Yorgos Lanthimos teams mundane musings and deadpan delivery to create humour and horror. The Greek filmmaker talks about what inspires his twisted metaphors, and who they are for. “We would never make a film to give a solution or preach something or teach something. It’s just human beings, you know, being in this world and trying to make sense of it and exploring various sides of it and going, ‘Huh, what do you think about that?’ ”

Culture October 28, 2017

Conceptual artist Joseph Kosuth

As a pioneer of conceptual art, Joseph Kosuth’s reflections on the world’s great thinkers glow with deeper meaning. “It’s not about how, it’s about why,” he says. “So I think – not to be vainglorious about it – I instituted, for very selfish reasons, a view of art as something quite different from the inherited tradition.”

Portrait September 23, 2017

Artistic director Darren O’Donnell

A chat with urban planner, author and artistic director of the theatre company Mammalian Diving Reflex Darren O’Donnell.

Portrait August 12, 2017

A day in home daycare

Daycare operator Eliza and her life committed to children.

Portrait June 10, 2017

Theatre director Adena Jacobs

The Book of Exodus director Adena Jacobs on the ethereal connection between the stage and the audience.

Portrait February 18, 2017

Designer and film historian Peter Dietze

A pioneering Melbourne designer discovers a family link to the birth of the Indian film industry.

Portrait January 28, 2017

Dancer and choreographer Eisa Jocson

Philippine pole-dancer performance artist Eisa Jocson.

Portrait December 10, 2016

Abstract artist John Nixon

In the workroom with punk veteran and abstract artist John Nixon.

Culture October 01, 2016

Behind the scenes with Back to Back Theatre

Back to Back Theatre disorients and mesmerises audiences with large themes developed from very personal workshopping.

Portrait September 10, 2016

Choreographer John Neumeier

John Neumeier rehearses Nijinsky with the Australian Ballet.

Portrait July 23, 2016

Joe Scotland and his House of Voltaire pop-up shop

Studio Voltaire director Joe Scotland on how art can help us think about and understand the world.

Culture April 16, 2016

The irony of Father John Misty

Father John Misty delivers bruising piss-taking, knowing manipulation of celebrity, and surprisingly sincere love songs.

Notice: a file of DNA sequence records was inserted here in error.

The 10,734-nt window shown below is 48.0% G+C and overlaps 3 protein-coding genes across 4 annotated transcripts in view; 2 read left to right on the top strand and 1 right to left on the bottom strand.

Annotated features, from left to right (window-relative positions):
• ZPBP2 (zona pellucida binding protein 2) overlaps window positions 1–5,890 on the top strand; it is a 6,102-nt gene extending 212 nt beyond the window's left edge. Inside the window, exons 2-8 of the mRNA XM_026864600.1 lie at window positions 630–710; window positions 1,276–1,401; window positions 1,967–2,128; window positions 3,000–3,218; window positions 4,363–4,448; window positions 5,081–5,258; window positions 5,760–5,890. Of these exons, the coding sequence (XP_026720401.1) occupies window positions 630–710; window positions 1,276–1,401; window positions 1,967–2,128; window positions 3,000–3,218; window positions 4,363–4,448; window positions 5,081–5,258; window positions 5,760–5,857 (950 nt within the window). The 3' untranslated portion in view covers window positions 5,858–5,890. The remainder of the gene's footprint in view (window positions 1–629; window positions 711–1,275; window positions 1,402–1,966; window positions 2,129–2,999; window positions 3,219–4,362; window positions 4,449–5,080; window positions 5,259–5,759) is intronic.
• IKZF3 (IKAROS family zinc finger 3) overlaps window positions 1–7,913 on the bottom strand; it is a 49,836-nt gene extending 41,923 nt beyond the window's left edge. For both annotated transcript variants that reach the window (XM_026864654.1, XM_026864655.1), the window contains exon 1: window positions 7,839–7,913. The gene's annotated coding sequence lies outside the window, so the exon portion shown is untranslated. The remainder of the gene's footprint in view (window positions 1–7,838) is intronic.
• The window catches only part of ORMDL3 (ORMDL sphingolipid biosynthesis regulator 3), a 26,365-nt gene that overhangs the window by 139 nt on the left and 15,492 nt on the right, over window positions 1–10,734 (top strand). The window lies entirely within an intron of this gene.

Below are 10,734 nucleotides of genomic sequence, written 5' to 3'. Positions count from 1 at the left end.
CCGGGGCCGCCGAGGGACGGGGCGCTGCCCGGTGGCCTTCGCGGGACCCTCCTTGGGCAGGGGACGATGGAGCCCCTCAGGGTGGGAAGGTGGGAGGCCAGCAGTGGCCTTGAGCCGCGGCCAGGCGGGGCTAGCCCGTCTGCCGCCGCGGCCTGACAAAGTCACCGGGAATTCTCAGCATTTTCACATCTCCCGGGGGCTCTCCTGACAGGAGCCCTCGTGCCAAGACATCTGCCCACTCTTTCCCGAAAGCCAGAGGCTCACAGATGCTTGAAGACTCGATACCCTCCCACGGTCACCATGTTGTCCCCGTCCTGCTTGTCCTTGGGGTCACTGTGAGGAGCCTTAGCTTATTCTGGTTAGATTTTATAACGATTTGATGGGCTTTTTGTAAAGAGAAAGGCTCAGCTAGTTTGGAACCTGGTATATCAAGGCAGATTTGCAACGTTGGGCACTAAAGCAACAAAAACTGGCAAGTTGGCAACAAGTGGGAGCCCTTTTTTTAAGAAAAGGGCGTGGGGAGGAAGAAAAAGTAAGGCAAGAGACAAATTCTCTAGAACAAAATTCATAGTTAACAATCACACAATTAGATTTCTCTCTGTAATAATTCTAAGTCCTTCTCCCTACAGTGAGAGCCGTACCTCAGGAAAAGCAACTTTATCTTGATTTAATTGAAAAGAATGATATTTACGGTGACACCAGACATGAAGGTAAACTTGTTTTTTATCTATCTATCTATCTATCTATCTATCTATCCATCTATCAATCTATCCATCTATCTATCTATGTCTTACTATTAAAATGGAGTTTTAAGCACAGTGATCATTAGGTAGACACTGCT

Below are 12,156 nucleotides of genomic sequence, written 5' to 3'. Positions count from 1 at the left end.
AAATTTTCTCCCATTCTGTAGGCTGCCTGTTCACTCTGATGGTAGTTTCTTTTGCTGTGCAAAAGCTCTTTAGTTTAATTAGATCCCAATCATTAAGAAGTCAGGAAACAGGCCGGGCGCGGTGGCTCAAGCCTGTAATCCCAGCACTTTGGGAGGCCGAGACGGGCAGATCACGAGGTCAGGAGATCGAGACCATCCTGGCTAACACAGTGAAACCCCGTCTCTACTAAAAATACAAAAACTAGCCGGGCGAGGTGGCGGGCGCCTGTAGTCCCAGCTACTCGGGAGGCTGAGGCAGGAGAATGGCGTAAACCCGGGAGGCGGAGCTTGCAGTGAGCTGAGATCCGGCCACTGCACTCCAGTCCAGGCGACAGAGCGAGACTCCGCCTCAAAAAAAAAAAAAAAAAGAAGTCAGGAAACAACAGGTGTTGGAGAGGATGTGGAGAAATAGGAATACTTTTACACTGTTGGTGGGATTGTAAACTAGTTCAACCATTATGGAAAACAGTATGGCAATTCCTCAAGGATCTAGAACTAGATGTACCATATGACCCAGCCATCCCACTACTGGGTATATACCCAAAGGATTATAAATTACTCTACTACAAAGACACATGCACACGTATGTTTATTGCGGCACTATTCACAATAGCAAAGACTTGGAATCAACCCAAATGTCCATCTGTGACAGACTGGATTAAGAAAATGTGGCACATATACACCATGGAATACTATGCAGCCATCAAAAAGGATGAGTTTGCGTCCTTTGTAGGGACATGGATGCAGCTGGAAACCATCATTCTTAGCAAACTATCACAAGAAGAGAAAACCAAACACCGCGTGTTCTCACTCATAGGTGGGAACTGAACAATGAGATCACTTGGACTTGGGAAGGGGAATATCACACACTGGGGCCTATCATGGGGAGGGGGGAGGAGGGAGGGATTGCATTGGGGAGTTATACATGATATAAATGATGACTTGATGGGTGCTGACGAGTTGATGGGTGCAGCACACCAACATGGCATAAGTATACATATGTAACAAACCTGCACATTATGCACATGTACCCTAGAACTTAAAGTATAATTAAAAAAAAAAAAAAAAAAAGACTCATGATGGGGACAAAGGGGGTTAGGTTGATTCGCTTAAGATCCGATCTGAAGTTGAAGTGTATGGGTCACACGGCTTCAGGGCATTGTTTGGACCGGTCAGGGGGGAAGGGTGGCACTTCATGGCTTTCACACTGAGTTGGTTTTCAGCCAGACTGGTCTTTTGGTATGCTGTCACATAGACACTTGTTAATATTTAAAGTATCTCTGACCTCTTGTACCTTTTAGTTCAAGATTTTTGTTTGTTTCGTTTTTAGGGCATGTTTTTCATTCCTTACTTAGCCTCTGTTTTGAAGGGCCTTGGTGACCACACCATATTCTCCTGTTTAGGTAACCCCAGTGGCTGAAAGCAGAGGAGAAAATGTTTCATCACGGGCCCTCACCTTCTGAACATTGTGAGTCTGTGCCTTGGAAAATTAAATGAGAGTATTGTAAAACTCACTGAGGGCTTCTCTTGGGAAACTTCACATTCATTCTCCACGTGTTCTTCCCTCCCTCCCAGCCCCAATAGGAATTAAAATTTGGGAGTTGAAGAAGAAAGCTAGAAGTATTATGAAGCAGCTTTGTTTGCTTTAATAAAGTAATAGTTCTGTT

Portrait April 02, 2016

Carolyn Burns and Simon Phillips

A seat side stage with theatre production pair Carolyn Burns and Simon Phillips.

Portrait February 27, 2016

Futurist Daniel Crooks

A chat in the back shed with futurist and artist Daniel Crooks.

Portrait November 21, 2015

Hail Mary Coustas, aka the irrepressible Effie

Mary Coustas on comedy, her quest for motherhood, and not losing her ‘floral bits’.

Portrait October 31, 2015

Artist-photographer Richard Mosse’s journey to The Enclave

Richard Mosse turns the war-torn landscape of the Democratic Republic of Congo shockingly pink.

Culture August 15, 2015

The complex art of TV Moore comes to Melbourne’s ACCA

Acclaimed NYC-based multimedia artist TV Moore brings his immersive work home to Australia.

Portrait July 11, 2015

The ardour of Sibyl

Chapel Street's Benevolent ALIen.

Portrait April 25, 2015

On hallowed sound

Glyn Johns knows what it's like to be in a dark room with Keith Richards.

Portrait March 14, 2015

Conducting becoming for MSO’s Sir Andrew Davis

All the world’s a stage for Melbourne Symphony Orchestra maestro Andrew Davis.

Opinion December 06, 2014

Malcolm Turnbull’s loyal remaking

“Few have noticed the highwire upon which Turnbull has been perched ever more precariously since the election. Only now is the wobble beginning to show. ”

Portrait November 29, 2014

Daniel Andrews, Dan of the people

The Victorian Labor leader stands taller ahead of the election.

Portrait November 22, 2014

Actor Angus Sampson plays a stubborn mule

In the world of Australian film and television, few people have spent more time on our screens than Angus Sampson.

Portrait September 13, 2014

Skin in the game

How a Footscray fitter and turner became the king of Crown Casino's male burlesque hit, Princes of the Night.

Culture July 12, 2014

Dan Sultan’s rules

For two albums, singer-songwriter Dan Sultan was ‘a collaborator’. Now he is himself.

Portrait June 14, 2014

All the world’s a stage for Robyn Archer

Quiet please, there's a lady on stage. Lights go up on renowned artistic director Robyn Archer.

Portrait May 24, 2014

There in a crisis

Dealing with tragedy, raw grief, blood and gore is just part of the job for a paramedic. Thank God they can do what they do every day.

Culture March 08, 2014

How comedian Greg Fleet survived heroin addiction

“"I didn’t want to be the boy who cried sober."”